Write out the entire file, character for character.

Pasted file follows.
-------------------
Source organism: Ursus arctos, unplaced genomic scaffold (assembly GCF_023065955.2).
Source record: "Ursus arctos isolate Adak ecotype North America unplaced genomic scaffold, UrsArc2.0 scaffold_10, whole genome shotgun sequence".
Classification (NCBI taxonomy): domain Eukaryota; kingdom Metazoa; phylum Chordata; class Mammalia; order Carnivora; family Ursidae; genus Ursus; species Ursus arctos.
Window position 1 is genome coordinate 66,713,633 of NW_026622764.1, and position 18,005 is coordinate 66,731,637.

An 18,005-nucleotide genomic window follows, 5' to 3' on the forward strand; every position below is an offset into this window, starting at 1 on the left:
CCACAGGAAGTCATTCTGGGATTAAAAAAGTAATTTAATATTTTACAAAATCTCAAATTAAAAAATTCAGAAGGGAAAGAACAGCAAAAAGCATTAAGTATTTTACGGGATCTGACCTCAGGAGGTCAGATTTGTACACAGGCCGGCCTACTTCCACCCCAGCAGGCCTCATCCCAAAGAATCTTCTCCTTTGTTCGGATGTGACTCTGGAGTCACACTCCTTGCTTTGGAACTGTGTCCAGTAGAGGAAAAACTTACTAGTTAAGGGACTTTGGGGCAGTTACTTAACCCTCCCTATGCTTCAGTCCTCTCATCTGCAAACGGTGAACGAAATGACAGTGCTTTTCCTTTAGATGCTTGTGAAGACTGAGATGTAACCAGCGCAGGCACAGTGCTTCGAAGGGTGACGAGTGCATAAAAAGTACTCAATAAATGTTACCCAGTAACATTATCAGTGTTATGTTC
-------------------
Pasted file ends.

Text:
Source organism: Ursus arctos, unplaced genomic scaffold (assembly GCF_023065955.2).
Source record: "Ursus arctos isolate Adak ecotype North America unplaced genomic scaffold, UrsArc2.0 scaffold_10, whole genome shotgun sequence".
Classification (NCBI taxonomy): domain Eukaryota; kingdom Metazoa; phylum Chordata; class Mammalia; order Carnivora; family Ursidae; genus Ursus; species Ursus arctos.
Window position 1 is genome coordinate 66,713,633 of NW_026622764.1, and position 18,005 is coordinate 66,731,637.

An 18,005-nucleotide genomic window follows, 5' to 3' on the forward strand; every position below is an offset into this window, starting at 1 on the left:
CCACAGGAAGTCATTCTGGGATTAAAAAAGTAATTTAATATTTTACAAAATCTCAAATTAAAAAATTCAGAAGGGAAAGAACAGCAAAAAGCATTAAGTATTTTACGGGATCTGACCTCAGGAGGTCAGATTTGTACACAGGCCGGCCTACTTCCACCCCAGCAGGCCTCATCCCAAAGAATCTTCTCCTTTGTTCGGATGTGACTCTGGAGTCACACTCCTTGCTTTGGAACTGTGTCCAGTAGAGGAAAAACTTACTAGTTAAGGGACTTTGGGGCAGTTACTTAACCCTCCCTATGCTTCAGTCCTCTCATCTGCAAACGGTGAACGAAATGACAGTGCTTTTCCTTTAGATGCTTGTGAAGACTGAGATGTAACCAGCGCAGGCACAGTGCTTCGAAGGGTGACGAGTGCATAAAAAGTACTCAATAAATGTTACCCAGTAACATTATCAGTGTTATGTTC